Elisabeth's November 2013 pick
The Rosie Project, by Graeme Simsion
A hilarious romp narrated by Simon, a brilliant geneticist who, despite his lack of understanding social cues, embarks on a scientific campaign to find a wife, reasoning that companionship would be practical and convenient. His method of evaluating candidates, a lengthy questionnaire to ensure compatibility before investing time and effort, turns away several fantastic candidates, and his inability to pick up on social cues turns away several beautiful and brilliant and definitely interested women.
It is Rosie, a wholly inappropriate candidate (according to his questionnaire) who begins to mold Simon in to regular life as they work towards solving the mystery of Rosie's father (he's a geneticist, remember?).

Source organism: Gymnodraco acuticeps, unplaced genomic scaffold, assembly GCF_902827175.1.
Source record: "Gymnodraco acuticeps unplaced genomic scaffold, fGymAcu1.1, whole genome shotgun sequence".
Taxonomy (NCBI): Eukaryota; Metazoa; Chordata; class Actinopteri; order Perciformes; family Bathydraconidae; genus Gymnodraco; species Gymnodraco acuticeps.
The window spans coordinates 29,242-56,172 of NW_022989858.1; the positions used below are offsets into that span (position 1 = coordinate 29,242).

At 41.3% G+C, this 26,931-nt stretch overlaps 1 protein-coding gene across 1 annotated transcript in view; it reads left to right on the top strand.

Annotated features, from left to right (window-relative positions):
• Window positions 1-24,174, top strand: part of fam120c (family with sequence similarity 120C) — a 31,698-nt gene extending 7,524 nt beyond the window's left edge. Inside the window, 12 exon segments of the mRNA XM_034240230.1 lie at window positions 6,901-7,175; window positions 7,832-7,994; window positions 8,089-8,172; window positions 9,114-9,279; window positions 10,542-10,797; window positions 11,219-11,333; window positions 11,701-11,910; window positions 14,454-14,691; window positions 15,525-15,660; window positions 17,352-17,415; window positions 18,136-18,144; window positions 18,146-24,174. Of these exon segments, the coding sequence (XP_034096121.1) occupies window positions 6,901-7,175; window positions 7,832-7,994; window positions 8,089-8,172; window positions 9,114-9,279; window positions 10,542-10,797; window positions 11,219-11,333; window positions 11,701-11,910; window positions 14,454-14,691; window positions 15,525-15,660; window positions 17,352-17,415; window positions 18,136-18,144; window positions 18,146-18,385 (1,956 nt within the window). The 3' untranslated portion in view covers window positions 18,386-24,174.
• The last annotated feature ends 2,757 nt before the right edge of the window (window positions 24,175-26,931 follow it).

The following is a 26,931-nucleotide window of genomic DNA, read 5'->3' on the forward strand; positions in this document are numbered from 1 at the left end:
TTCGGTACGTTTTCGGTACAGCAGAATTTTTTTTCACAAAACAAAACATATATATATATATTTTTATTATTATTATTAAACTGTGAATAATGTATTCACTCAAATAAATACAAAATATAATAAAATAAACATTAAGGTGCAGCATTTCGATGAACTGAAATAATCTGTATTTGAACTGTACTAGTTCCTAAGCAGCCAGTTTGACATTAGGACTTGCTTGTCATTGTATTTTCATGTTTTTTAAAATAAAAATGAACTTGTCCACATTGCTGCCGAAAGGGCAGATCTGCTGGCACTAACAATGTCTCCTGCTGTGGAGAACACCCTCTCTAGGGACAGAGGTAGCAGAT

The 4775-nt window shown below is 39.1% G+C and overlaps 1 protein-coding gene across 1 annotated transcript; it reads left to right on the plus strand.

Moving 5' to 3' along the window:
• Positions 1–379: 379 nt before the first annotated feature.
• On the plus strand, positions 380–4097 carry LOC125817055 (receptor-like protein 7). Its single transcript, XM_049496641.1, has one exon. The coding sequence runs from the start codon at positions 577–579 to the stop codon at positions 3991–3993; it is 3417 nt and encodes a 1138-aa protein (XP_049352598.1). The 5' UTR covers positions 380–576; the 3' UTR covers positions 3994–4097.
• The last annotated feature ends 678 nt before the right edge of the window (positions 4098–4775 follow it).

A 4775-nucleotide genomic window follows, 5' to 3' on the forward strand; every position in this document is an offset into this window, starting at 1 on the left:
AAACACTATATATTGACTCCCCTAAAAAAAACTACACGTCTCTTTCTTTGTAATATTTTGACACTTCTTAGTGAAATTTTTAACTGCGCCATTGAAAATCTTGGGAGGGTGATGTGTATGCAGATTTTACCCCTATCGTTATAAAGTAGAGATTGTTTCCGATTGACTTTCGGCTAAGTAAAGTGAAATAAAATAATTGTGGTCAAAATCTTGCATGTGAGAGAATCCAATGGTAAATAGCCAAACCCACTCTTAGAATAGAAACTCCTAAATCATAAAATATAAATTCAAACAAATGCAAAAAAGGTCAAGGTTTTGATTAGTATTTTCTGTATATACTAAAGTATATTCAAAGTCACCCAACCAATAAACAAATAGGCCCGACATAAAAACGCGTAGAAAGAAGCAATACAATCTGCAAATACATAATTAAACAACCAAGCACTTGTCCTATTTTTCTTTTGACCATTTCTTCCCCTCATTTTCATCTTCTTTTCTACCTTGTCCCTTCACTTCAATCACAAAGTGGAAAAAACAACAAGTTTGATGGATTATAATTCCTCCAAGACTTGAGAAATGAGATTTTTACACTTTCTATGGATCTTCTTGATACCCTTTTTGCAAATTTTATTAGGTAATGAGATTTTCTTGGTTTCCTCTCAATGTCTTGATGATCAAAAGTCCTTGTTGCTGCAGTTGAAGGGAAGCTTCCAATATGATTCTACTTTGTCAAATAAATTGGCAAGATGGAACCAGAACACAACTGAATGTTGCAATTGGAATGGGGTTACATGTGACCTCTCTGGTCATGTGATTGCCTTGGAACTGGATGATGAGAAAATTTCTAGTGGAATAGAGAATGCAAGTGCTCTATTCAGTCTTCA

The author is very careful not to label Simon as autistic, although autism and Asperger's Syndrome are mentioned, because the label would flatten this rich character into a two dimensional figure. Simon does have many characteristics that only he does not seem to notice, and has a very particular way of viewing the world that makes for a fascinating narrative, and it makes him a sympathetic and likeable character even as you scream at him to notice what is going on around him.